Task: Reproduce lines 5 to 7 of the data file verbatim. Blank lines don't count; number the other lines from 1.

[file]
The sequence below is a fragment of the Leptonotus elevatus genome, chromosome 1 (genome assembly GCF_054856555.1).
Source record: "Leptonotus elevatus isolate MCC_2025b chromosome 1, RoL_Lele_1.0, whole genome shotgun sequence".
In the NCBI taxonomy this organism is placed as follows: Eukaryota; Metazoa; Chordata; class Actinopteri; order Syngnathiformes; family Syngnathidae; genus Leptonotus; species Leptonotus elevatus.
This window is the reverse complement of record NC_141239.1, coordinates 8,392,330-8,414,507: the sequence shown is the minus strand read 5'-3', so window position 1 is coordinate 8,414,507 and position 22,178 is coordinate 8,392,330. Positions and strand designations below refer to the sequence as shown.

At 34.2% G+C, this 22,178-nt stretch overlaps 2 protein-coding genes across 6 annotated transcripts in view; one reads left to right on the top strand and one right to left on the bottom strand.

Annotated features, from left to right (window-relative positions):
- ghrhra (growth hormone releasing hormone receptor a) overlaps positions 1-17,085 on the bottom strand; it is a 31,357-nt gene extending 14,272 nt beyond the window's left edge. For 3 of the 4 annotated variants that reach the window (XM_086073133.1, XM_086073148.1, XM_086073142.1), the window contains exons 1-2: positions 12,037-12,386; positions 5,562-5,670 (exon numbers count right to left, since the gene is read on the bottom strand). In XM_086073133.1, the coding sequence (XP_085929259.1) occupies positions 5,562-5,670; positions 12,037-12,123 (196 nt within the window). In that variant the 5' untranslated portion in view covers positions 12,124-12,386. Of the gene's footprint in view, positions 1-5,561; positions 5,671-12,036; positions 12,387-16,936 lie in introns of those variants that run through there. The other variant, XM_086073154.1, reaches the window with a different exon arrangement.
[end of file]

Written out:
At 34.2% G+C, this 22,178-nt stretch overlaps 2 protein-coding genes across 6 annotated transcripts in view; one reads left to right on the top strand and one right to left on the bottom strand.

Annotated features, from left to right (window-relative positions):
- ghrhra (growth hormone releasing hormone receptor a) overlaps positions 1-17,085 on the bottom strand; it is a 31,357-nt gene extending 14,272 nt beyond the window's left edge. For 3 of the 4 annotated variants that reach the window (XM_086073133.1, XM_086073148.1, XM_086073142.1), the window contains exons 1-2: positions 12,037-12,386; positions 5,562-5,670 (exon numbers count right to left, since the gene is read on the bottom strand). In XM_086073133.1, the coding sequence (XP_085929259.1) occupies positions 5,562-5,670; positions 12,037-12,123 (196 nt within the window). In that variant the 5' untranslated portion in view covers positions 12,124-12,386. Of the gene's footprint in view, positions 1-5,561; positions 5,671-12,036; positions 12,387-16,936 lie in introns of those variants that run through there. The other variant, XM_086073154.1, reaches the window with a different exon arrangement.